Wednesday, June 18, 2014

Furniture finishing and antique restoration

If you like working with your hands to make things look good, you might like the topic.  If you like decorating interiors you might like the topic as fine furniture displayed in homes reflects taste, culture, wealth--- and is an essential to design.

I’m well acquainted with furniture re-finishing. More than that---a good finisher requires an intimate knowledge of the trade to do work exceptionally well. Now as an aside, most writing gurus advise bloggers to write about what they know. Tagged! I’m doing that now! For 15 years I re-finished, finished and did antique furniture restoration.


And I’m wondering.  How ought I to fashion the post into something useful and interesting to you readers?

I’ve always thought furniture finishing had lessons to teach not only about the workings of the trade but about life and how to live.

When spraying lacquer onto new kitchen cabinets, for instance, it’s important to maintain the gun at the same distance from the surface throughout the activity. This ensures even application.  What’s the life lesson? Be cool. Don’t make more work for yourself by creating drips you’ll need to sand off later. Be careful. Be a steady person.


When the job nears completion, human nature urges the re-finisher to speed up. It’s almost done. Hurry and finish.  Again, best to be cool.  Keep your head and do the work at a steady pace throughout.  Life lesson?  If you rush the chores you must do in your life, you’re more likely to make mistakes.

Now what we have here is a remarkably well constructed walnut table. As the finisher it’s your job to create a finish to enhance the table until its beauty shines.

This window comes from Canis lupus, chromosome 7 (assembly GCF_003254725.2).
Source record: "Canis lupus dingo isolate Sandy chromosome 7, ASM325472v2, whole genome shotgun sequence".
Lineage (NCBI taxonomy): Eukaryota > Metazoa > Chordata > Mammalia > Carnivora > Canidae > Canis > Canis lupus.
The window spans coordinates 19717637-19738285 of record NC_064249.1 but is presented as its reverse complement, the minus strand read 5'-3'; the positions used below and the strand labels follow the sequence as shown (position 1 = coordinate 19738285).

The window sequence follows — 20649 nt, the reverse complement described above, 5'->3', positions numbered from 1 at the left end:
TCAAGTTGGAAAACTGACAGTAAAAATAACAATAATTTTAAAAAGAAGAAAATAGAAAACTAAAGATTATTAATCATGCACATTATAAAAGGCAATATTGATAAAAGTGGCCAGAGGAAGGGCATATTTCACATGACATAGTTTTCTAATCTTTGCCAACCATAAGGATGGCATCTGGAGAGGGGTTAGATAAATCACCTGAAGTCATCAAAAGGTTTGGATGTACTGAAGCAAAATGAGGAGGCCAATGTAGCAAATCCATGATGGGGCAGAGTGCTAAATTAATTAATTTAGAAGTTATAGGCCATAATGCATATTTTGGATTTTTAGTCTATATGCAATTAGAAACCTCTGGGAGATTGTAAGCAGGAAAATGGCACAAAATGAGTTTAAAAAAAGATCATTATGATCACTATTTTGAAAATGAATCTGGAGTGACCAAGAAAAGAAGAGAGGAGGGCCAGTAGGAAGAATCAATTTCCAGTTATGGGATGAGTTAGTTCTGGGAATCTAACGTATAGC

You stain the wood. You shoot sanding sealer. You sand the sanding sealer. You apply applications of lacquer. One coat---two coats. Three coats if needed to fill the grain of the wood. Between each coat, it’s time to wet sand. You sand with your eyes constantly on the surface, evenly, often wiping off the wet with a rag so you can see, and being vigilant. You don’t want to sand through to the bottom layer of lacquer. Yet your goal means you sand the top layer until it’s completely erased. The bottom and top layers congeal into one surface of finish. Rub the table now with rag, oil and rotten-stone to produce the fine finish you want. Life lesson? To produce steadfast character, be patient and concentrate. The more you do, the better you do the job of self improvement.


You’ve never tried this before. But you have an instinct. If the white powder gets dashed over the pinewood of the hutch, it will color and leave traces of white over the piece in a pretty way. So you do it and the piece of furniture ends up on display in a gallery of fashionable design.

Life lesson? Trust instincts. They often reward. Follow them because they’re the most real parts about you.

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